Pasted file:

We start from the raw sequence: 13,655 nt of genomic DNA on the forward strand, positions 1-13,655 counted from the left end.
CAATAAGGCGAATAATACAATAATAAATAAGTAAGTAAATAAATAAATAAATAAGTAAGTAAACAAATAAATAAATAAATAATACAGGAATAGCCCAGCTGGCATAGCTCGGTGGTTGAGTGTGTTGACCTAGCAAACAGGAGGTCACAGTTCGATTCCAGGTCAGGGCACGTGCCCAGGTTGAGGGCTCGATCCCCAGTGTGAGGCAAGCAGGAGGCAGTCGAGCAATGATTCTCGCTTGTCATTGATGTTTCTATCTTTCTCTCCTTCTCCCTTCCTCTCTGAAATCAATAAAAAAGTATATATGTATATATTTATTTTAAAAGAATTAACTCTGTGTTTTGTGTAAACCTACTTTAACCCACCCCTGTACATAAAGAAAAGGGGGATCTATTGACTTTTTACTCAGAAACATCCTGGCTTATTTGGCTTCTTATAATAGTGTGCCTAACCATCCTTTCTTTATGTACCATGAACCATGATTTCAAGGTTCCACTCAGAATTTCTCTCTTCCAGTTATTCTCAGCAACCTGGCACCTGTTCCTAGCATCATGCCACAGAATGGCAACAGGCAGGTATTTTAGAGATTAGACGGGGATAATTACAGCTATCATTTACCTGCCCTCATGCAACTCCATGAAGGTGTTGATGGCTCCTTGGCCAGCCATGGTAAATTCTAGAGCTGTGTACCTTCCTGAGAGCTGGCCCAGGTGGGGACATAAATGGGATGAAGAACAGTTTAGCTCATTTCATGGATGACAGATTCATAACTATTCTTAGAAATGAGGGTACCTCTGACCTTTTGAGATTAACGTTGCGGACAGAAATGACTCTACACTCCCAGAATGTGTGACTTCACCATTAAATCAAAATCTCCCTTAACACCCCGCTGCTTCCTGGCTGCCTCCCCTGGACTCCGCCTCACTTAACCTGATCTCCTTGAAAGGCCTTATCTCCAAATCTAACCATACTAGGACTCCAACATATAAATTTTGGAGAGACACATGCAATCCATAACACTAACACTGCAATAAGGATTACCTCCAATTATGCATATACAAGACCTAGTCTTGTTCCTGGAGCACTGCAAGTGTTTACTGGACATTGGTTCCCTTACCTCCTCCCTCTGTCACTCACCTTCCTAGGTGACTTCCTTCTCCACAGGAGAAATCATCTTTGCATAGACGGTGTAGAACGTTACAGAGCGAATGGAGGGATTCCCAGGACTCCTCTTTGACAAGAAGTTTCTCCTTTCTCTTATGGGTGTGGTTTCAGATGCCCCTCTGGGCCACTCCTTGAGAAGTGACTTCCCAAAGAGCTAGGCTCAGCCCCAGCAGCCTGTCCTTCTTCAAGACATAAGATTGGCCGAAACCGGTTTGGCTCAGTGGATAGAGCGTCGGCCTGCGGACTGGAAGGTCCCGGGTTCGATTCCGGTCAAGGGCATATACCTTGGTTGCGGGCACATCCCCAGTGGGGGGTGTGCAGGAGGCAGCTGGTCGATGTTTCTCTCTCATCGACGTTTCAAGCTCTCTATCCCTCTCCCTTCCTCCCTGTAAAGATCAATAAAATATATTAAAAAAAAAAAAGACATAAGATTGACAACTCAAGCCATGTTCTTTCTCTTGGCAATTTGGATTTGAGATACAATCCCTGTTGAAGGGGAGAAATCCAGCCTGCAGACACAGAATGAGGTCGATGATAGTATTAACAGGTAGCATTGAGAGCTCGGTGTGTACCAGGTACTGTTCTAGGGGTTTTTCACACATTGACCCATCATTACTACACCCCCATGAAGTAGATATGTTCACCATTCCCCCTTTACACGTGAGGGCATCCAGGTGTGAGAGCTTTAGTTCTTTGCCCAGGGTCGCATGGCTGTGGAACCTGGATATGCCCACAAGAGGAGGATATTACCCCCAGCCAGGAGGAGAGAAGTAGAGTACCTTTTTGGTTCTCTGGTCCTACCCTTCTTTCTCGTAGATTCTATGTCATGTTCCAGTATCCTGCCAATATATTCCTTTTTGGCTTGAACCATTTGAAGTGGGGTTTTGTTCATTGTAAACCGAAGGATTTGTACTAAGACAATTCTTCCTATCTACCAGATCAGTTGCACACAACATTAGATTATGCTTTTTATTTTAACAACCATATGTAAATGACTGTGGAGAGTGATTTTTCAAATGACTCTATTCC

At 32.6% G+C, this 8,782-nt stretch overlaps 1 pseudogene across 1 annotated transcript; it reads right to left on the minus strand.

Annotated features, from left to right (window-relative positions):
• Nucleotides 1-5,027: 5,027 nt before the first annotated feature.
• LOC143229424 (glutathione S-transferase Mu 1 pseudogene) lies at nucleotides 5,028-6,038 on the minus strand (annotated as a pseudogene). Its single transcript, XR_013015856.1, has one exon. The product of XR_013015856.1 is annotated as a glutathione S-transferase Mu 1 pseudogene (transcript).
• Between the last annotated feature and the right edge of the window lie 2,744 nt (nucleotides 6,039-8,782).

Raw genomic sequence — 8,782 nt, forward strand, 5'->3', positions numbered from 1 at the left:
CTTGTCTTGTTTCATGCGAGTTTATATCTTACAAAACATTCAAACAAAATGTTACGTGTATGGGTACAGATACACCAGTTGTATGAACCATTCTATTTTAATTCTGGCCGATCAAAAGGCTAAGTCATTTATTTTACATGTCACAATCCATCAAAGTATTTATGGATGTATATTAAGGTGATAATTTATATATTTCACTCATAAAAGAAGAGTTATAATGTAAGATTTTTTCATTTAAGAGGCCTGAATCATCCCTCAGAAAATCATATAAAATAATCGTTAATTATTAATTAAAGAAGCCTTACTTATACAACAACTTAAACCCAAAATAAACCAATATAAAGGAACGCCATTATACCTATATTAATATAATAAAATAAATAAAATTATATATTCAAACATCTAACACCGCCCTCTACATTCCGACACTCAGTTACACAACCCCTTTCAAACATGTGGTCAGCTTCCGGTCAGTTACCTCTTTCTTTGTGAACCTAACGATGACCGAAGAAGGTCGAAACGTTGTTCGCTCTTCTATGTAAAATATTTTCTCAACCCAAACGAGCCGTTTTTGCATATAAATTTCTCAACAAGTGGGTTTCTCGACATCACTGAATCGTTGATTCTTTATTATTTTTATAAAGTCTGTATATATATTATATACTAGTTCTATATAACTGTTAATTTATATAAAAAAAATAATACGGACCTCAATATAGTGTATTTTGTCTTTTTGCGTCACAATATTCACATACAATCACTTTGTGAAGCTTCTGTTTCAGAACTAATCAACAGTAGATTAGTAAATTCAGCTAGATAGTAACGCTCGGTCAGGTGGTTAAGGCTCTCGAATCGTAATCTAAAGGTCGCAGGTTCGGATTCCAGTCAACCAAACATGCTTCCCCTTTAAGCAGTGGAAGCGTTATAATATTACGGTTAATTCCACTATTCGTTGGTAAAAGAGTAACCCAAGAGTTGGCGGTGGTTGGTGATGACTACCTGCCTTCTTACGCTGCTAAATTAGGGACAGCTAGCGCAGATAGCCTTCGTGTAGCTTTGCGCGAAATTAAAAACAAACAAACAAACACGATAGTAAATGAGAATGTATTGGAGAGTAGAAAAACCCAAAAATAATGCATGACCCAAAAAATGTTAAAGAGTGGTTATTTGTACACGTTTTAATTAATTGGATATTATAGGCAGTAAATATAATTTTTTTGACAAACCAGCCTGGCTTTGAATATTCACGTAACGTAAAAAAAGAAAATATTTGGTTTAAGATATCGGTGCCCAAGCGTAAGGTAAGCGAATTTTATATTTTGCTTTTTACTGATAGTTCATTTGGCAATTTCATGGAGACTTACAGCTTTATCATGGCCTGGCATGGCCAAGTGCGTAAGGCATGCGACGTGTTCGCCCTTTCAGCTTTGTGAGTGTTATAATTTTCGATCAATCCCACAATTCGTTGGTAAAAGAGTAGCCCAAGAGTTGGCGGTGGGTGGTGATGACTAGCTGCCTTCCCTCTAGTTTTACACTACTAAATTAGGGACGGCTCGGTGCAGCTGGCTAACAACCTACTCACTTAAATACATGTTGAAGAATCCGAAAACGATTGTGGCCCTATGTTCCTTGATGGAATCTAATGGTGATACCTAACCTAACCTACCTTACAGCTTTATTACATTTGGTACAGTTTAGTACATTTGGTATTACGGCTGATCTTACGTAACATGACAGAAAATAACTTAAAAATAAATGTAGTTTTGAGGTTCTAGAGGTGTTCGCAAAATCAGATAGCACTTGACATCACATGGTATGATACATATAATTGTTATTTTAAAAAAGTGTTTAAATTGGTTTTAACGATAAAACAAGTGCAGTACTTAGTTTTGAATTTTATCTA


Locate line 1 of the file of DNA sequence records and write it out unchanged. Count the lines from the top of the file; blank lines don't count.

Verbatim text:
We start from the raw sequence: 13,655 nt of genomic DNA on the forward strand, positions 1-13,655 counted from the left end.